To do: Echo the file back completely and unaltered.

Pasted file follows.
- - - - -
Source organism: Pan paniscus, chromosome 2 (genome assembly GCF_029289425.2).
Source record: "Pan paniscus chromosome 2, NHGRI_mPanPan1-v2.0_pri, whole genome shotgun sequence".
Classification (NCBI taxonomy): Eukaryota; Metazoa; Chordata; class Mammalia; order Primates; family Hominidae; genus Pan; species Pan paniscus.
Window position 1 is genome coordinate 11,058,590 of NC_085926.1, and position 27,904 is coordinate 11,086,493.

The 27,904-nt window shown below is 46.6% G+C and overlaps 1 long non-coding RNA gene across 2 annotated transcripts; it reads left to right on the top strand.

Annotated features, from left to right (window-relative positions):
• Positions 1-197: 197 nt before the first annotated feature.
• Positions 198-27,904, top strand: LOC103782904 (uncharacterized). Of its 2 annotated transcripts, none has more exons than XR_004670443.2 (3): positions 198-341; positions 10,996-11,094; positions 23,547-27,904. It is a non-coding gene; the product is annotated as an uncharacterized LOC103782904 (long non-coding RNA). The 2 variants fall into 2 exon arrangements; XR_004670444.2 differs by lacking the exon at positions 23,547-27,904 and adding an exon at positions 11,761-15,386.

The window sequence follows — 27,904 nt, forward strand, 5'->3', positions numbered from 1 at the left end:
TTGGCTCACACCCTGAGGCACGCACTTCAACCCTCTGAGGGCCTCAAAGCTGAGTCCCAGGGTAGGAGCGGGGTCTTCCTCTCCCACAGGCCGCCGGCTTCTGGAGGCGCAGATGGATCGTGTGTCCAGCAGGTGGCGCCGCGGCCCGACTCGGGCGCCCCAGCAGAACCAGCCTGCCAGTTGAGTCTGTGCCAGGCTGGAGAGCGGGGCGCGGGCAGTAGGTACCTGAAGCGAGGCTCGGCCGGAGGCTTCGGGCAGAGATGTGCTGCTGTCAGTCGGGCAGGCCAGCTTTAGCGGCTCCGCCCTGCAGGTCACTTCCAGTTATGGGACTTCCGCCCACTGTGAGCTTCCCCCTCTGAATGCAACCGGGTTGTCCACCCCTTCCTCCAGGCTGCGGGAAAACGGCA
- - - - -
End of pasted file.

Source organism: Pan paniscus, chromosome 2 (genome assembly GCF_029289425.2).
Source record: "Pan paniscus chromosome 2, NHGRI_mPanPan1-v2.0_pri, whole genome shotgun sequence".
Classification (NCBI taxonomy): Eukaryota; Metazoa; Chordata; class Mammalia; order Primates; family Hominidae; genus Pan; species Pan paniscus.
Window position 1 is genome coordinate 11,058,590 of NC_085926.1, and position 27,904 is coordinate 11,086,493.

The 27,904-nt window shown below is 46.6% G+C and overlaps 1 long non-coding RNA gene across 2 annotated transcripts; it reads left to right on the top strand.

Annotated features, from left to right (window-relative positions):
• Positions 1-197: 197 nt before the first annotated feature.
• Positions 198-27,904, top strand: LOC103782904 (uncharacterized). Of its 2 annotated transcripts, none has more exons than XR_004670443.2 (3): positions 198-341; positions 10,996-11,094; positions 23,547-27,904. It is a non-coding gene; the product is annotated as an uncharacterized LOC103782904 (long non-coding RNA). The 2 variants fall into 2 exon arrangements; XR_004670444.2 differs by lacking the exon at positions 23,547-27,904 and adding an exon at positions 11,761-15,386.

The window sequence follows — 27,904 nt, forward strand, 5'->3', positions numbered from 1 at the left end:
TTGGCTCACACCCTGAGGCACGCACTTCAACCCTCTGAGGGCCTCAAAGCTGAGTCCCAGGGTAGGAGCGGGGTCTTCCTCTCCCACAGGCCGCCGGCTTCTGGAGGCGCAGATGGATCGTGTGTCCAGCAGGTGGCGCCGCGGCCCGACTCGGGCGCCCCAGCAGAACCAGCCTGCCAGTTGAGTCTGTGCCAGGCTGGAGAGCGGGGCGCGGGCAGTAGGTACCTGAAGCGAGGCTCGGCCGGAGGCTTCGGGCAGAGATGTGCTGCTGTCAGTCGGGCAGGCCAGCTTTAGCGGCTCCGCCCTGCAGGTCACTTCCAGTTATGGGACTTCCGCCCACTGTGAGCTTCCCCCTCTGAATGCAACCGGGTTGTCCACCCCTTCCTCCAGGCTGCGGGAAAACGGCA